Skip to: Content
Skip to: Site Navigation
Skip to: Search


U.S. eases North Korea's isolation

Bush lifts some sanctions in exchange for pariah nation's step toward nuclear cooperation.

By Staff writer of The Christian Science Monitor / June 27, 2008

Yongbyon reactor: This February photo was released by US researchers who visited North Korea. Part of the reactor is now scheduled to be destroyed on Friday.

W.K. Luse/AP/file

Enlarge

Washington

Even as he declared that "the United States has no illusions about the regime in Pyongyang," President Bush on Thursday announced his intention to remove North Korea from the US list of state sponsors of terrorism.

Skip to next paragraph

That action, along with US plans to remove sanctions that date to the Korean War, follow North Korea's submission of a partial declaration of its past nuclear activities Thursday. And on Friday, the North is scheduled to destroy part of the Yongbyon nuclear reactor that produced plutonium for the country's nuclear weapons.

The administration's moves on North Korea signal a remarkable turnaround for a pariah nation that always figured at the top of Mr. Bush's list of threats. But they also hint at efforts by a presidency in its twilight to fashion a positive historical record – especially on Bush's hallmark theme of national and global security.

After having declared in 2002 an "axis of evil" made up of Iran, Iraq, and North Korea, Bush is said to be keen to demonstrate that his presidency is leaving behind a safer world. Adding North Korea to the list of global security threats defanged by Bush policies – a list that administration officials top with Iraq – would enhance the president's legacy, some experts say.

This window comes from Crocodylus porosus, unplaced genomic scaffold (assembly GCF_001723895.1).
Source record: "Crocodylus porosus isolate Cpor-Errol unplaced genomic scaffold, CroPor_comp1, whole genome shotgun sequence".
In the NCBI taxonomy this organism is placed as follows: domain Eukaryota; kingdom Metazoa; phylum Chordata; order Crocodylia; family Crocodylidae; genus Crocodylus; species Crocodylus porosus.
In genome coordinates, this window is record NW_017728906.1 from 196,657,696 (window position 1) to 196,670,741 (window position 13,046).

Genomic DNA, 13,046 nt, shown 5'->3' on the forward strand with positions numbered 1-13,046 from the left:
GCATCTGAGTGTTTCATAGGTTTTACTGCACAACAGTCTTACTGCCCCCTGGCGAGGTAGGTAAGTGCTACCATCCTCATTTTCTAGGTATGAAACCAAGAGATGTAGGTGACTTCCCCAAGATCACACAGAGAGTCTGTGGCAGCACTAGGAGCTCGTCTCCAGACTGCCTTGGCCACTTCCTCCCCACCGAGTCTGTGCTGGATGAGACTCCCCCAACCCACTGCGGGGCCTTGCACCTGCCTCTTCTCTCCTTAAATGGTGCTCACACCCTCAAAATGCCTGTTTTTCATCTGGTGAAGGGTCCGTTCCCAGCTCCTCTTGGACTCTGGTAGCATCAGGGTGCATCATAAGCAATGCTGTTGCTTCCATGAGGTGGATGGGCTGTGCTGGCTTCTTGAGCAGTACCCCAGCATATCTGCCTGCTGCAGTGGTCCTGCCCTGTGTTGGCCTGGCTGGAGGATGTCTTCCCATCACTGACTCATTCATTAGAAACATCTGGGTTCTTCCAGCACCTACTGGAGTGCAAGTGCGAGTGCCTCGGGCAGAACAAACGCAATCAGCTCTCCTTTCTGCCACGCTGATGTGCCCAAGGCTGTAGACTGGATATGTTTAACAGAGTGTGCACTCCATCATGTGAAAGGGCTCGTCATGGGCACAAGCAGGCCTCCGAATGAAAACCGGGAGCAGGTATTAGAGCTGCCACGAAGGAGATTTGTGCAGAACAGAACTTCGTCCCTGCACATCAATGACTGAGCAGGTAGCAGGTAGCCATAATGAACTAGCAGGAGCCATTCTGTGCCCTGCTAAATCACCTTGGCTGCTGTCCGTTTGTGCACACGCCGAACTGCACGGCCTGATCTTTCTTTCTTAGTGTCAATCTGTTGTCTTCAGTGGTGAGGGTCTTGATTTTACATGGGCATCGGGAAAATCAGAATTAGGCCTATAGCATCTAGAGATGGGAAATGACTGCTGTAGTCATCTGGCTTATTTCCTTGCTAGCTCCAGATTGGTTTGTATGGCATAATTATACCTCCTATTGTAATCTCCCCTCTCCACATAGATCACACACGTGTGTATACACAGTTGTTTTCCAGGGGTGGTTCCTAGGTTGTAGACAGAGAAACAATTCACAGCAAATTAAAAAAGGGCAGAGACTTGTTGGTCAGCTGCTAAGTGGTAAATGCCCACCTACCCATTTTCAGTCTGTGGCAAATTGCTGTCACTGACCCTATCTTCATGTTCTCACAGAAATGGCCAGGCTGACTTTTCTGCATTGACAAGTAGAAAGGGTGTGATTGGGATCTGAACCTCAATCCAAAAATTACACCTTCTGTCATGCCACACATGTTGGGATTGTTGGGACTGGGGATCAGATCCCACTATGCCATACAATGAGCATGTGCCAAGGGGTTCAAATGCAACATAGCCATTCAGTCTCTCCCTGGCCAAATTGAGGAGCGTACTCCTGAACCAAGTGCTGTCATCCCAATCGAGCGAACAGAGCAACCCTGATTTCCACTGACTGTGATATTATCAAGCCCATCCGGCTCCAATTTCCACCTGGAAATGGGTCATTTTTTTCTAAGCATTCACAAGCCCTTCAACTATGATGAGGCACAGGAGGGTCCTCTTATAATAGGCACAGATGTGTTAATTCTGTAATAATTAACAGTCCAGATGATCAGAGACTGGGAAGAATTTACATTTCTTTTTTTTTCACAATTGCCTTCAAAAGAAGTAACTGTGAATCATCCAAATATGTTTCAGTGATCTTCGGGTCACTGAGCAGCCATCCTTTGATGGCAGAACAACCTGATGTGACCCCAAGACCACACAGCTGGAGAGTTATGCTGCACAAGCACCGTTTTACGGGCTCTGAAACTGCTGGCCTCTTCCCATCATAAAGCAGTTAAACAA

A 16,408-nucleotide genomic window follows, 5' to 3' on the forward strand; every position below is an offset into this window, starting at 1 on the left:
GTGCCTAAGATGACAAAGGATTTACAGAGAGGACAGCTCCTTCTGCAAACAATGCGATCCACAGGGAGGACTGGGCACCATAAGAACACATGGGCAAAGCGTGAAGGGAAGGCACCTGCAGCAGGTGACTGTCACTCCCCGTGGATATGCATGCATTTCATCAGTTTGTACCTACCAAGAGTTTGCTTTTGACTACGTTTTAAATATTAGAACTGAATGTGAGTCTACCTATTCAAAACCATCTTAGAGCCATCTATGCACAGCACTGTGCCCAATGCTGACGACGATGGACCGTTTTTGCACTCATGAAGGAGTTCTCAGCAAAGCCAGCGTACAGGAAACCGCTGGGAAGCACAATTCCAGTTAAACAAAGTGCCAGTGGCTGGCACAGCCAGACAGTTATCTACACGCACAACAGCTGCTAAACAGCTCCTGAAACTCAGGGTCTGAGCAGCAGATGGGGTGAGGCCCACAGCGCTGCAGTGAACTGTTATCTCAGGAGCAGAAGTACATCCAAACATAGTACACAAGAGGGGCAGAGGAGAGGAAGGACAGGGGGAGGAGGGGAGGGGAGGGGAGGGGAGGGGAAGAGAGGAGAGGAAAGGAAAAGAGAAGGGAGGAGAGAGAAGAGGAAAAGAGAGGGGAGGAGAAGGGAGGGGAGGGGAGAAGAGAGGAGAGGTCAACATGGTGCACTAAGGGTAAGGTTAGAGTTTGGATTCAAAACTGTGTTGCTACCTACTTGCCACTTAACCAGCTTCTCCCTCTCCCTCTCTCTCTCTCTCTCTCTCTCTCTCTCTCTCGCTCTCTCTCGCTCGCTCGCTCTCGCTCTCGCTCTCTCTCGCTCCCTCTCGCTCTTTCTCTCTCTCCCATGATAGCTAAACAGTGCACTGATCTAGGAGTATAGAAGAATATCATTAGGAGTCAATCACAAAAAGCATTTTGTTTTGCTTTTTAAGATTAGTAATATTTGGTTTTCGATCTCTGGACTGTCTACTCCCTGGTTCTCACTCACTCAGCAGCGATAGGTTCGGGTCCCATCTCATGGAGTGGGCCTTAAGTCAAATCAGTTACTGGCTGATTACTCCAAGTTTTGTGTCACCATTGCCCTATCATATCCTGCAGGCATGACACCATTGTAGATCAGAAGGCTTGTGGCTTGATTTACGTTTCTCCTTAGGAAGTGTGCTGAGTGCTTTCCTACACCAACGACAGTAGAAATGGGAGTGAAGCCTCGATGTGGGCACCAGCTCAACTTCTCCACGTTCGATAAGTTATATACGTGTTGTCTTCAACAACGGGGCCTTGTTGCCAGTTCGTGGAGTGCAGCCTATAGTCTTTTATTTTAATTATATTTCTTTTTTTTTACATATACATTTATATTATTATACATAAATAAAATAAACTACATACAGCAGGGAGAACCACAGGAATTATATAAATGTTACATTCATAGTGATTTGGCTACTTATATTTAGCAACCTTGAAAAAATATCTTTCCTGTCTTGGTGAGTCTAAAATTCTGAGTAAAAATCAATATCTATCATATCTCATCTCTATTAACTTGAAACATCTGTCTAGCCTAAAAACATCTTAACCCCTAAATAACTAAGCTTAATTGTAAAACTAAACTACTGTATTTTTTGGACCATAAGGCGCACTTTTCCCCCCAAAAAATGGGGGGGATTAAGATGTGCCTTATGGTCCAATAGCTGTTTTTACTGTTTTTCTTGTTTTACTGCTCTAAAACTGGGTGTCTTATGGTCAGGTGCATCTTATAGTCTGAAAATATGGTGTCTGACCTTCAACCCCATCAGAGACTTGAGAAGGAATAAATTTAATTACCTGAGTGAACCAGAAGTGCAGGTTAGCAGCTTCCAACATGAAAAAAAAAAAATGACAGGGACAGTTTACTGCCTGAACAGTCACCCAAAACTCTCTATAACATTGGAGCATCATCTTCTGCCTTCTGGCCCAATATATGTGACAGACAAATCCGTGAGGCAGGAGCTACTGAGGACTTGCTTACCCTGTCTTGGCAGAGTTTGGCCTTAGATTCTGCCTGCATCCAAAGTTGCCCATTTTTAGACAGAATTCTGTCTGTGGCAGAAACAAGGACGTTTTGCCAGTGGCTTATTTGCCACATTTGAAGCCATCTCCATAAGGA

Yet before being able to finally remove North Korea from its dark pantheon, the administration faces a number of high hurdles. These include unresolved questions about evidence of a uranium enrichment program and suspicions that Pyongyang at some point secretly provided Syria with a nuclear installation.

"This is a significant step toward fulfilling part of North Korea's requirements for declaring all of its nuclear activities," says Bruce Klingner, a North Korea expert at the Heritage Foundation in Washington. "But we still need to see considerably more transparency on its uranium-based program and its proliferation activities."

Bush acknowledged as much in a Rose Garden statement Thursday, citing these two outstanding issues before concluding, "This isn't the end of the process. This is the beginning of the process."

What is likely to be the final quid pro quo – the dismantling of Pyongyang's plutonium bombs in exchange for full normalization of relations and integration into the global economy – will have to wait for the next US president. But administration officials speak in terms of having created the "glide path" for that goal to be reached.

Administration officials "are talking about this in legacy terms," says Jim Walsh, a North Korea expert in the security studies program at the Massachusetts Institute of Technology in Cambridge. "Their view is that leaving with the North Korea nuclear program capped and then shut down will be a lasting achievement of the Bush presidency."

The administration must first face skepticism among foreign-policy hard-liners at home. And some allies, in particular Japan, are concerned that the US may be going too far too fast with a regime that still possesses nuclear weapons and has not answered questions about its proliferation activities.

Japan sounded a cautious note Thursday when its foreign minister, Masahiko Komura, said the declaration North Korea delivered to the Chinese government would have been more meaningful if it had included information on the North's existing nuclear arsenal.

"It would have been better if the declaration had included nuclear weapons," Mr. Komura said, adding that the question remained "whether the declaration will contribute to the complete abandonment of North Korea's nuclear weapons."

Permissions